There are some publishers who do reprints right: they offer class, not crass. They edit, they commission artwork, they introduce new and relevant material into the mix. They treat the material with respect. They curate. They care. They actually edit. Outfits like Hard Case Crime, Stark House, Crippen & Landru -- they do it right. (And let's have a moment of silence for the late, great Rue Morgue, who rescued so many classics from obscurity. Tom and Enid? Thank you. Particularly for the Norbert Davis stuff).

Mind you, all of these publishers charged more than 99 cents a book. But their books were worth it. Well worth it.

These cheesy public domain hit-and-run e-compilations, though? At 99 cents, they can ship an awful lot of units, without ever having to pay anyone a damn cent. At 99 cents, you might even call it a steal.

But I think they devalue, if not outright disrespect, the act of writing and creativity, and lower the reader’s expectations of what writing is truly worth. It may look like a boon to non-discerning readers, but in the long run it hurts both writers and readers.

Or at least the ones who can tell the difference between shit and Shinola. Believe it or not, there are still some of us out here. Even in the era of La Donald.

But beyond the dubious ethics, if not legality, of these books, these quickie cyber-turds are poorly curated (if at all), often lack any thematic or editorial cohesion, generally sport lousy generic covers, and are often riddled with typographical and formatting errors. So we're not exactly talking quality control here. I also doubt any effort is made to share the profits with or obtain the cooperation of the estates of any of the now deceased authors. And often they mix in stories by their own “authors” to make it look like they’re in the same league; another rather dubious tactic.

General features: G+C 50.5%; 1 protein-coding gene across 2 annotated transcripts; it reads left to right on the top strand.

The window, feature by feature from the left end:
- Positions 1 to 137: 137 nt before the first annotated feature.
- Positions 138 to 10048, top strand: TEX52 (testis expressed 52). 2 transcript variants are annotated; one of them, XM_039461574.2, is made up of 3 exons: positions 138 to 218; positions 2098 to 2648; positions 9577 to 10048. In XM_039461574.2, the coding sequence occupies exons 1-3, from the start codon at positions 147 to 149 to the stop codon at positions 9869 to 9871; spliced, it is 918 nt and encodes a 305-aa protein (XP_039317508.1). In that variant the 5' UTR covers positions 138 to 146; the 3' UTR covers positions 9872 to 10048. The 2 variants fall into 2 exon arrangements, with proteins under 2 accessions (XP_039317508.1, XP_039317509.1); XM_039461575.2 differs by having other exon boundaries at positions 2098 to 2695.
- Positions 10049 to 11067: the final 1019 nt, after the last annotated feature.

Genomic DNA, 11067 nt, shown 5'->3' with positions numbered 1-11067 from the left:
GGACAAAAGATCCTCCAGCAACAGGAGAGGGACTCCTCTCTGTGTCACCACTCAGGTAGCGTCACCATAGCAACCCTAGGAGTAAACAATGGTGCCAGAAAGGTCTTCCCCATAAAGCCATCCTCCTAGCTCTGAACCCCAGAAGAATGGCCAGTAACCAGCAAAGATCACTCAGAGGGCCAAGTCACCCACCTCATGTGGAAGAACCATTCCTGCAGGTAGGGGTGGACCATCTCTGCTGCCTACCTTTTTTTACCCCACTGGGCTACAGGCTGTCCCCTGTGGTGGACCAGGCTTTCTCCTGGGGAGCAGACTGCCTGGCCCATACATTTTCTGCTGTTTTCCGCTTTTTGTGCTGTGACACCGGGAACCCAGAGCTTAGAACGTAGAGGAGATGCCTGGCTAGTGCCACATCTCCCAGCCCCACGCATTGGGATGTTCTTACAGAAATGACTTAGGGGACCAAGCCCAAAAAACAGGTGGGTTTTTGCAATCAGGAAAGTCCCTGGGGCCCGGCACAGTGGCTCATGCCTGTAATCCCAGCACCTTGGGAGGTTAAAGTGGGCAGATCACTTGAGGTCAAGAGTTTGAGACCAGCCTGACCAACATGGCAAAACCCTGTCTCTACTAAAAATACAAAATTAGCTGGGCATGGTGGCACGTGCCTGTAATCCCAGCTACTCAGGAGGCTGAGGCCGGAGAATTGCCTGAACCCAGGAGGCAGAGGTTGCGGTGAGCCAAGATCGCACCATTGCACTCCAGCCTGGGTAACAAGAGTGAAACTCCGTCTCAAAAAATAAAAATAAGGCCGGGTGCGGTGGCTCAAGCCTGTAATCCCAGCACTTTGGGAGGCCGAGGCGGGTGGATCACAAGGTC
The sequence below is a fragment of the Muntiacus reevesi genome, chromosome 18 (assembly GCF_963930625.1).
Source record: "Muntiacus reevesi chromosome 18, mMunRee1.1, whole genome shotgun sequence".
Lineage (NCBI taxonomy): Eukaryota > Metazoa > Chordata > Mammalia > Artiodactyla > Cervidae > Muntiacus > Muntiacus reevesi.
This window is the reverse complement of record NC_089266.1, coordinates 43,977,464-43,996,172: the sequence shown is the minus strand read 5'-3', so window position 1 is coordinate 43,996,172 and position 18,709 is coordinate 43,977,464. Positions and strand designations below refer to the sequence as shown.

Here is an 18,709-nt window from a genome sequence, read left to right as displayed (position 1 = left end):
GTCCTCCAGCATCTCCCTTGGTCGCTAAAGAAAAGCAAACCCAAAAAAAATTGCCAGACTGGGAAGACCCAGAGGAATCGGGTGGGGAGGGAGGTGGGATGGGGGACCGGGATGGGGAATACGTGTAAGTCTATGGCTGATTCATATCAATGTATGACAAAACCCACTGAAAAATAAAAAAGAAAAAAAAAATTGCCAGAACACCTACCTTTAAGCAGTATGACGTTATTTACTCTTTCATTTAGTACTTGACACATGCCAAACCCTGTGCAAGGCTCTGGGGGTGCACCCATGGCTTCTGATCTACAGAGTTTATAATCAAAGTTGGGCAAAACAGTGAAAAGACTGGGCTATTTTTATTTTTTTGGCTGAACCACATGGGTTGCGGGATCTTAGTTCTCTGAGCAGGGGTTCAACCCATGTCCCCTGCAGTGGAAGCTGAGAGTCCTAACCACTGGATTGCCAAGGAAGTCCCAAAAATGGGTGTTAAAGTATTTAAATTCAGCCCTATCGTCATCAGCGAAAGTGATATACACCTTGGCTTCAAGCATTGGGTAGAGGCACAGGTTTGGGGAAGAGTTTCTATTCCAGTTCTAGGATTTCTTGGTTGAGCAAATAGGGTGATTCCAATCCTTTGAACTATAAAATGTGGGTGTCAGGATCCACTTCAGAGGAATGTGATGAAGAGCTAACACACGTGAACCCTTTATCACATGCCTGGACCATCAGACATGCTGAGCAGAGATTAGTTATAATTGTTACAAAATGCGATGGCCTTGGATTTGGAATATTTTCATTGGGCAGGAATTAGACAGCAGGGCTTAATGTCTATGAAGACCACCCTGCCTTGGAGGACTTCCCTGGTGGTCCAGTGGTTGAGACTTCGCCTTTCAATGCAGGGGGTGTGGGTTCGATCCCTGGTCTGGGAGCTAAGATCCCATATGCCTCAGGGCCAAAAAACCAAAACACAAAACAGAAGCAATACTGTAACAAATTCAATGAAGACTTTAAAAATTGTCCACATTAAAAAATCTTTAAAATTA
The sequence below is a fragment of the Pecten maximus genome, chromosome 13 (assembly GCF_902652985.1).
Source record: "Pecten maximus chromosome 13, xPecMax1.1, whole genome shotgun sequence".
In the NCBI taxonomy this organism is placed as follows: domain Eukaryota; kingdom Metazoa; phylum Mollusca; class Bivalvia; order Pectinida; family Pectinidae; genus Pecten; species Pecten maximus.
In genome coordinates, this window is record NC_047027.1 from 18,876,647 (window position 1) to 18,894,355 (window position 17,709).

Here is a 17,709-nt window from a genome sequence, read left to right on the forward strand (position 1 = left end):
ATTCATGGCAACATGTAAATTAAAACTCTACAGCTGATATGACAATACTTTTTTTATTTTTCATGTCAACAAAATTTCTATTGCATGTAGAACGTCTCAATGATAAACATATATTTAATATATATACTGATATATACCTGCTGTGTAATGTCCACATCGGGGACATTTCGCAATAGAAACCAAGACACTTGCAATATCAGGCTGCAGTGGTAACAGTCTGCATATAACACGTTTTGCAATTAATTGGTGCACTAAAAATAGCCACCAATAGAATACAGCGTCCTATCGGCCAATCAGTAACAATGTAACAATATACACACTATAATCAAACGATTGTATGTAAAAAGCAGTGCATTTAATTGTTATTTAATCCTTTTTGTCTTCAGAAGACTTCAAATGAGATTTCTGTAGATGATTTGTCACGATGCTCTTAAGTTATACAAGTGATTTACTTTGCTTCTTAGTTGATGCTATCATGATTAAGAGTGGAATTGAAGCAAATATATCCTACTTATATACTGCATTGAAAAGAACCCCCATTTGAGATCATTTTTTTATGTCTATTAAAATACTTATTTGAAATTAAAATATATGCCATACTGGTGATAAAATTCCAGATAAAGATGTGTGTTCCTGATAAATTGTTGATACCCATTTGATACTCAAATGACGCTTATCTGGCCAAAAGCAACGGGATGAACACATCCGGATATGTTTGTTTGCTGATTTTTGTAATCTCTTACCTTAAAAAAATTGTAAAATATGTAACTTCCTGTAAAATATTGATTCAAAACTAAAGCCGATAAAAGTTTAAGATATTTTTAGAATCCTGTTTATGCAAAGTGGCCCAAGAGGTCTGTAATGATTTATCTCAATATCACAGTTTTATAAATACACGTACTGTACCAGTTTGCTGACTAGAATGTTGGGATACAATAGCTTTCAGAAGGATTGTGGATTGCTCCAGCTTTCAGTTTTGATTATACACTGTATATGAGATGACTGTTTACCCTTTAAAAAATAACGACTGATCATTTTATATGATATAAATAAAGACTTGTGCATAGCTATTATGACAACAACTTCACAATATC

Erle Stanley Gardner. Joe Phlegminski, Jr.. William Campbell Gault. Which of these things is not like the others?


What prompted this? A reader of my site recently contacted me, asking me to explain a story by Thomas B. Dewey that he'd just read in one of these collections. He complained that it just didn't make any sense.

Now, Dewey's one of those P.I. writers I really like, and his plots are generally well-constructed, with all the loose ends neatly tied up; solid, dependable fare that's always a bit more clever and insightful than you expect. I know this because I’ve read a lot of his stuff over the last few years, in preparation for that book I’m working on.

But I hadn't read that specific story in decades. So I told him it’s possible it didn’t make sense because the publisher had inadvertently left out part of the story. I’ve seen this happen before with these sort of collections. The publisher grabs (or scans) a bunch of old stories and slaps ‘em together for a quick buck, without any real editing.

In fact, this particular publisher apparently expects typos and errors, because when I checked out the free sample, I noticed that they apologize for typos  right on their copyright pages. Think about that. What sort of legit publisher apologizes in advance for errors? "Don't worry about them," they say, in essence, "We'll probably fix 'em with the next upload."

But these bottom feeders can’t just lay it off on poorly scanned source material (assuming they actually scanned the original material -- I suspect many of these clowns simply rip off their fellow e-scavengers. Besides, looking at the copyright page, it was clear they’re fully capable of introducing plenty of their own errors. So if they don't even bother to edit their own material, should we really expect them to be any more conscientious with other people's work? Especially if those authors have already shuffled off this mortal coil?

And if they can't be bothered to treat their authors right, what do you think they'll care about treating you right?

So it’s not exactly a stretch to believe the "publisher" may have lost a few paragraphs along the way. Ooops.

So, yeah, the price may be right, but as both a reader and a writer, I just think these guys are all wrong.